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The authoress investigates literary texts which present a young poet of 'the silver age', Leonid Kannegiser, remembered in history as 'the killer of Uritskii'. He appeared chiefly in the works of emigrant writers (Mark Aldanov, Georgii Ivanov, Georgii Adamovich, Marina Tsvetaeva). In Russia only Yury Davidov introduced him in his last novel, 'Bestseller' (1999). The texts referred to belong to a variety of genres. Aldanov's work 'Ubiistvo Uritskogo', is mainly fact-collecting, but there are also many psychological observations which enrich its cognitive aspect. Ivanov's 'Peterburgskie zimy' and Tsvetaeva's 'Nezdeshni vecher' disclose their character of memoirs, being highly personal accounts of events, of the meetings with people, of the historical process. 'Bestseller' by Davidov is a historical novel of multiple subplots. The attack on Uritskii and the fate of Kannegiser function here in the broader context of anti-Semitic tendencies before and after the October Revolution. In all the texts, Leonid Kannegiser is presented as a man of complex personality, who - in a spectacular and unexpected way - staged a demonstration against violence used by the new Bolshevik authorities.
Content available remote Legionárske spomienky, zápisníky a denníky
The authors of the contribution focused on diaries and recollections of the Austrian-Hungarian troops members, captured at different fronts in World War I (in Serbia, Russia, and Italy), who later joined the Czechoslovak volunteer armed forces - the Czechoslovak legions. On an example of recorded memories of French legionnaire A. Sima, Italian legionnaire V. Valnicek and Russian legionnaire A. Sikura, the authors explain the circumstances at the time when World War I broke out, the moods and opinions of inhabitants, the mobilisation and leaving for the front, the baptism of fire at the fronts, the trials and horrors of war. Their diaries demonstrate clearly, how they as private soldiers and the civil inhabitants experienced the apocalyptic moments brought by the worldwide conflict to the proximity of the fronts and the rear, their everyday life and the importance of the memories of their relatives at home and of the rare correspondence with them. As immediate witnesses of significant political and military events from 1914-1918, when the future fate of Czechs and Slovaks and their common state - the Czechoslovak Republic - was decided, they provide a conclusive picture of those difficult times. Their records from war years, which were completed and even printed later, helped to keep the essential and even less essential experiences from that period in individual mind of their relatives and in collective mind of the nation. Frequently, they give also the historians, military historians, ethnologists and other experts very detailed and from other sources unknown information.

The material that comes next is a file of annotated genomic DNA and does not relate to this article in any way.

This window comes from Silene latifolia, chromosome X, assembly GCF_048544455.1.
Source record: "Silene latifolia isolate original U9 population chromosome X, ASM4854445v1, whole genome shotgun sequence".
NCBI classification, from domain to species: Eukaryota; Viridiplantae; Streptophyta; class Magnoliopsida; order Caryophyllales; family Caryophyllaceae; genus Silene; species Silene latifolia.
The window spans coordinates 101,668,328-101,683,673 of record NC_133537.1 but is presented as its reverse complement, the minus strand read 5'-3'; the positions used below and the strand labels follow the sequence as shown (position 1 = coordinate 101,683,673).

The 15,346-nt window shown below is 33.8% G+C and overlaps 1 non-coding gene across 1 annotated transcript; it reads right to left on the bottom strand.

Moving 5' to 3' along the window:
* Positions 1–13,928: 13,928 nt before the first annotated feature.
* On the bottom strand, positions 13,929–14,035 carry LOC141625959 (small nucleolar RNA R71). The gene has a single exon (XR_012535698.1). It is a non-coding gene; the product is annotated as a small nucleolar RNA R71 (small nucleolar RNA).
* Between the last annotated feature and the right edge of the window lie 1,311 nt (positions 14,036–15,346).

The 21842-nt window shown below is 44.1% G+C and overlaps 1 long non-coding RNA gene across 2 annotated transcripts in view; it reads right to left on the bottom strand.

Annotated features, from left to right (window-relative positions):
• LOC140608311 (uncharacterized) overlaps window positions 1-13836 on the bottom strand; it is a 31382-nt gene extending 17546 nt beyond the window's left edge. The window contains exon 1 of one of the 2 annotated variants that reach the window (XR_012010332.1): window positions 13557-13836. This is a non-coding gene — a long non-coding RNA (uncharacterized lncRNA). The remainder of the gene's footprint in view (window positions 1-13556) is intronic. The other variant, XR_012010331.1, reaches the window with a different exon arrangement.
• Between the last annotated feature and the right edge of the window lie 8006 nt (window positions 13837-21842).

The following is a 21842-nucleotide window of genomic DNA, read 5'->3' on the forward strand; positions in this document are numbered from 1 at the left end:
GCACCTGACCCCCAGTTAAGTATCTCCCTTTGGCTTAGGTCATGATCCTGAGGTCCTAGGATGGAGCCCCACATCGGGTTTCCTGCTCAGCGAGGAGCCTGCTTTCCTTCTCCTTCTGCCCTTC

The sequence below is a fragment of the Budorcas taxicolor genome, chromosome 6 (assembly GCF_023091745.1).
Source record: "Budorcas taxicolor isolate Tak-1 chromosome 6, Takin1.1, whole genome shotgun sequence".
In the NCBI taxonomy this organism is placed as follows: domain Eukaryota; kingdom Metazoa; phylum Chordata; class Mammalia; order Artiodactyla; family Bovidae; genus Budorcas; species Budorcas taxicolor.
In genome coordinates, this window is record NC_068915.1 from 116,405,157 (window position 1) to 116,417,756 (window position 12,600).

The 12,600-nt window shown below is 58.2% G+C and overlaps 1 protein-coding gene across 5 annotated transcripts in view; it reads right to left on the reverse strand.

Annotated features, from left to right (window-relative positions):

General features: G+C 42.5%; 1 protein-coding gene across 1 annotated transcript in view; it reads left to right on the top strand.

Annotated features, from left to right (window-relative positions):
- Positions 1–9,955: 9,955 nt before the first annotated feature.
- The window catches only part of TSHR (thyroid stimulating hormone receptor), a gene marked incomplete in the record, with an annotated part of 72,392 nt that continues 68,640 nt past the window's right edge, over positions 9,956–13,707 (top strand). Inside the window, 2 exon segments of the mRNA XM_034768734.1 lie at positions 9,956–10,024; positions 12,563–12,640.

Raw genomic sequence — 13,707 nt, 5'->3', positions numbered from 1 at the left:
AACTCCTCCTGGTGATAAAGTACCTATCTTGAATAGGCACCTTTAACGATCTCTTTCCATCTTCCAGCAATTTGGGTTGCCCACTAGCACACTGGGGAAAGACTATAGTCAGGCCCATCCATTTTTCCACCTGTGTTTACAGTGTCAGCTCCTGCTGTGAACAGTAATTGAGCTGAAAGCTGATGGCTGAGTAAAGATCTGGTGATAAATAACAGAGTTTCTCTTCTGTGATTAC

This note contains a supplement to the publication of the manuscript 'My Father's Letters' by Maria Kostrzewska-Orlewicz, Prof. Józef Kostrzewski's daughter (Prinke 2009). It presents some results of further archival research.
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